In an article for Folha de São Paulo, Alexandre Kalache (gerontologist, president of ILC Brazil) and Carlos André Uehara (president of SBGG) take a firm stand against the inclusion of old age in the ICD-11. The problem as they see it is the potential use of the code in death certification, and the consequences this might have for distorting statistics of cause of death at a national and international level. The authors argue that dying of “old age” is very different from dying from the many potentially fatal diseases associated with ageing (75% of all deaths in Brazil are deaths due to chronic diseases after the age of 60 years). By adopting the “old age” code, we run the risk of obscuring the epidemiological impact of these chronic diseases and undermining the case for public policy initiatives directed towards improved prevention. In other words, the change in nomenclature might end up distorting health policy priorities. Suppose we were faced with “a true epidemic of ‘old age” diagnoses, what kinds of public policies would be proposed and implemented as a way of dealing with it? By way of conclusion, Kalache and Uehara say that they do not die of “old age”, but in old age.
On June 15th the Thematic Committee on the Rights of Older Adults of the National Association of Public Defenders (a major lawyers’ organization) added their voice to the criticism in a public note which outlined its concerns about the inclusion of “old age” in the ICD-11. The committee argues that the inclusion should be seen as a veiled form of aggression; it stigmatizes ageing and gives a kind of official credibility to age-based discrimination. The note cites the Federal Constitution of 1988, the Older Adults Statute of Brazil, and international regulations on the rights of older adults adopted by the UN, and emphasizes the importance of moving away from any association of old age with a picture of illness or disability. Old age, they say, should be understood as a natural stage of human development, with its own specific characteristics and needs, just like other stages of life.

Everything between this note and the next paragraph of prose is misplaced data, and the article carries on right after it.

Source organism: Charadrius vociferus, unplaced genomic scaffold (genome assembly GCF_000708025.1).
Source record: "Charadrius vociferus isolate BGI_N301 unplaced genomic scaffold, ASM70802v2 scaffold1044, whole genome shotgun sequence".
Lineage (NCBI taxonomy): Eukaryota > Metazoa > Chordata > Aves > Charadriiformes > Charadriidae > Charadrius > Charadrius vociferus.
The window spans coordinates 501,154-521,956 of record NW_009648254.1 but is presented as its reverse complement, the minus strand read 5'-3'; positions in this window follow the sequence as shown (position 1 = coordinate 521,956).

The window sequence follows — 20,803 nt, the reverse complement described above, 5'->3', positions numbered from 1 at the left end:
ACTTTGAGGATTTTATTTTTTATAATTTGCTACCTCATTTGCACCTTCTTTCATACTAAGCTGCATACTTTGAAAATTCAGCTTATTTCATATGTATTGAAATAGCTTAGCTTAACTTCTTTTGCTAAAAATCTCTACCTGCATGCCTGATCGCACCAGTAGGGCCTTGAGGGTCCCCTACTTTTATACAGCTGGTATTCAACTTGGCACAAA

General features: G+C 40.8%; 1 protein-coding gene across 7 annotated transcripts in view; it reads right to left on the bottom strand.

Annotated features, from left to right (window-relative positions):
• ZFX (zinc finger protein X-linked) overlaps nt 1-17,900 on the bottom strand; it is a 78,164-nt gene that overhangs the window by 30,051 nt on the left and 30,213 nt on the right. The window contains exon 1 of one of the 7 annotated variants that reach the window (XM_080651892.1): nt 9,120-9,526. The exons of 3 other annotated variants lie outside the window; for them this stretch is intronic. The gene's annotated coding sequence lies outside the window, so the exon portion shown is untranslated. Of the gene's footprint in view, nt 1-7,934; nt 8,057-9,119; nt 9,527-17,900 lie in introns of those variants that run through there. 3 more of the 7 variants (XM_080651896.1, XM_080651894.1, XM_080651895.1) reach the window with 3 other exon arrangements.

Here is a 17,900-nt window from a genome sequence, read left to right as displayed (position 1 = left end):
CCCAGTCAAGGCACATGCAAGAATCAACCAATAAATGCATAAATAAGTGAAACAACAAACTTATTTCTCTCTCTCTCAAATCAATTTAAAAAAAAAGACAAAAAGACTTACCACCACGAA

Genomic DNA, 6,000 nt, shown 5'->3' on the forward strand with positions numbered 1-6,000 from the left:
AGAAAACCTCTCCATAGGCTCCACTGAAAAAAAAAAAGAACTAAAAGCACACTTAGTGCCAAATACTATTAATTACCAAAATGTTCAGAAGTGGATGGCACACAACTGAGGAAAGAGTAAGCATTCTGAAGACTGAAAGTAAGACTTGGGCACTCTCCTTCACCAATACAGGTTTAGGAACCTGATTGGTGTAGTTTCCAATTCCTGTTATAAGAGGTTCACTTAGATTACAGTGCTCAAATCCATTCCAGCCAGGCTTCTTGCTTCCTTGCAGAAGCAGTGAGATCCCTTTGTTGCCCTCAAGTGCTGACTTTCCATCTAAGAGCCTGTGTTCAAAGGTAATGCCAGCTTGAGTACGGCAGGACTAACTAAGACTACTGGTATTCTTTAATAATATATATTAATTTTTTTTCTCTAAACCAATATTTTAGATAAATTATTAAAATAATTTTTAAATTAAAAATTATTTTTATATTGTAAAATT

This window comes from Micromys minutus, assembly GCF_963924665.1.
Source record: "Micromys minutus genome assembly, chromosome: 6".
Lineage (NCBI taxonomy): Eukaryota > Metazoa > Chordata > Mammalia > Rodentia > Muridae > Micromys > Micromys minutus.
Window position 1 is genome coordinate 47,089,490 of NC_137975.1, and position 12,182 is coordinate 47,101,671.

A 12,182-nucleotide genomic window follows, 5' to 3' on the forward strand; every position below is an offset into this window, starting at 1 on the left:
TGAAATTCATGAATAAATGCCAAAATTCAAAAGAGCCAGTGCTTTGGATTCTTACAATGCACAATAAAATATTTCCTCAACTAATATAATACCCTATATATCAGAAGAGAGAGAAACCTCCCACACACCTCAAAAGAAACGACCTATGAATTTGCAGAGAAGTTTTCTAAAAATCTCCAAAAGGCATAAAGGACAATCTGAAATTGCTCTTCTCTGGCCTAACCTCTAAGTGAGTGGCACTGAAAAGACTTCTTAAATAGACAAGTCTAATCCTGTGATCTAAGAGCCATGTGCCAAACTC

Whether this campaign will have any impact on the implementation of the ICD-11 in Brazil remains to be seen. We are watching an opposition movement being built in which older adults, geriatricians, gerontologists, and interdisciplinary specialists have come together with a shared sense of the importance of addressing ageism in the country. However it plays out, it is certainly interesting to see how a concerted challenge against a negative view of ageing has coalesced around one particular symbol – an ICD code.
 At the moment in Brazil, old age cannot be given as the primary cause of death in death certification, only as a contributing factor. This suggests that Kalache and Uehara are worried that the change in ICD coding may lead to the admission of “old age” as a possible primary cause of death.
About the Author
Emily Schuler is a Visiting Student at the Oxford Institute of Population Ageing. She is currently a Doctoral Student in Clinical Psychology at the Catholic University of Pernambuco with a Capes Scholarship (Coordination of Improvement in Higher Education of the Brazilian Education Ministry).